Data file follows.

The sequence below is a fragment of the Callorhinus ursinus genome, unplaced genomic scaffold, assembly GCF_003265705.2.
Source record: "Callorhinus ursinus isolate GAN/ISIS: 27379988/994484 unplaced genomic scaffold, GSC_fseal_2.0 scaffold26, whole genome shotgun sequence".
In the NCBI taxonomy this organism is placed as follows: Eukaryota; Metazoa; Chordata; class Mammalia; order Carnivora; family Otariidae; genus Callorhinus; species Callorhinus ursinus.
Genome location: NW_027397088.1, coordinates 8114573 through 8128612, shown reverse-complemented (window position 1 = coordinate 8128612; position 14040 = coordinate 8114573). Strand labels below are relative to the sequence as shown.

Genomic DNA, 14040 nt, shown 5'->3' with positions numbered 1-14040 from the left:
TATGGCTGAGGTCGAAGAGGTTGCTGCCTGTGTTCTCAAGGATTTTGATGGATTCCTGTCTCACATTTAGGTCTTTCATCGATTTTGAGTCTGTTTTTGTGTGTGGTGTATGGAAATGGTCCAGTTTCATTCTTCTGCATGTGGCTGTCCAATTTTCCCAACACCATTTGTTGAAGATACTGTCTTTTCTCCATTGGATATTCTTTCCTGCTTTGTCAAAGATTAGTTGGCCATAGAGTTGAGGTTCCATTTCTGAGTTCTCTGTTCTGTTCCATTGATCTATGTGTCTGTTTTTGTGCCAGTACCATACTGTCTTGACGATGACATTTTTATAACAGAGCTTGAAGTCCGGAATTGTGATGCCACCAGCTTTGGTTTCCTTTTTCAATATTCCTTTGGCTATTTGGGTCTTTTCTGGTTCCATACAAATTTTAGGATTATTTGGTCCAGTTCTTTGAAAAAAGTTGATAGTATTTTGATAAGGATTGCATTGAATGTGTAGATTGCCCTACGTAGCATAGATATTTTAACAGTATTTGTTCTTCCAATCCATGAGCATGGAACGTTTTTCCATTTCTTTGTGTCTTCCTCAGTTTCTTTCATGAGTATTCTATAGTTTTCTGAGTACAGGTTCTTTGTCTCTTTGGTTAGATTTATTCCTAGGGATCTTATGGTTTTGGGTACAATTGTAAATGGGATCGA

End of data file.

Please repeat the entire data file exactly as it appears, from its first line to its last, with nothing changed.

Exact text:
The sequence below is a fragment of the Callorhinus ursinus genome, unplaced genomic scaffold, assembly GCF_003265705.2.
Source record: "Callorhinus ursinus isolate GAN/ISIS: 27379988/994484 unplaced genomic scaffold, GSC_fseal_2.0 scaffold26, whole genome shotgun sequence".
In the NCBI taxonomy this organism is placed as follows: Eukaryota; Metazoa; Chordata; class Mammalia; order Carnivora; family Otariidae; genus Callorhinus; species Callorhinus ursinus.
Genome location: NW_027397088.1, coordinates 8114573 through 8128612, shown reverse-complemented (window position 1 = coordinate 8128612; position 14040 = coordinate 8114573). Strand labels below are relative to the sequence as shown.

Genomic DNA, 14040 nt, shown 5'->3' with positions numbered 1-14040 from the left:
TATGGCTGAGGTCGAAGAGGTTGCTGCCTGTGTTCTCAAGGATTTTGATGGATTCCTGTCTCACATTTAGGTCTTTCATCGATTTTGAGTCTGTTTTTGTGTGTGGTGTATGGAAATGGTCCAGTTTCATTCTTCTGCATGTGGCTGTCCAATTTTCCCAACACCATTTGTTGAAGATACTGTCTTTTCTCCATTGGATATTCTTTCCTGCTTTGTCAAAGATTAGTTGGCCATAGAGTTGAGGTTCCATTTCTGAGTTCTCTGTTCTGTTCCATTGATCTATGTGTCTGTTTTTGTGCCAGTACCATACTGTCTTGACGATGACATTTTTATAACAGAGCTTGAAGTCCGGAATTGTGATGCCACCAGCTTTGGTTTCCTTTTTCAATATTCCTTTGGCTATTTGGGTCTTTTCTGGTTCCATACAAATTTTAGGATTATTTGGTCCAGTTCTTTGAAAAAAGTTGATAGTATTTTGATAAGGATTGCATTGAATGTGTAGATTGCCCTACGTAGCATAGATATTTTAACAGTATTTGTTCTTCCAATCCATGAGCATGGAACGTTTTTCCATTTCTTTGTGTCTTCCTCAGTTTCTTTCATGAGTATTCTATAGTTTTCTGAGTACAGGTTCTTTGTCTCTTTGGTTAGATTTATTCCTAGGGATCTTATGGTTTTGGGTACAATTGTAAATGGGATCGA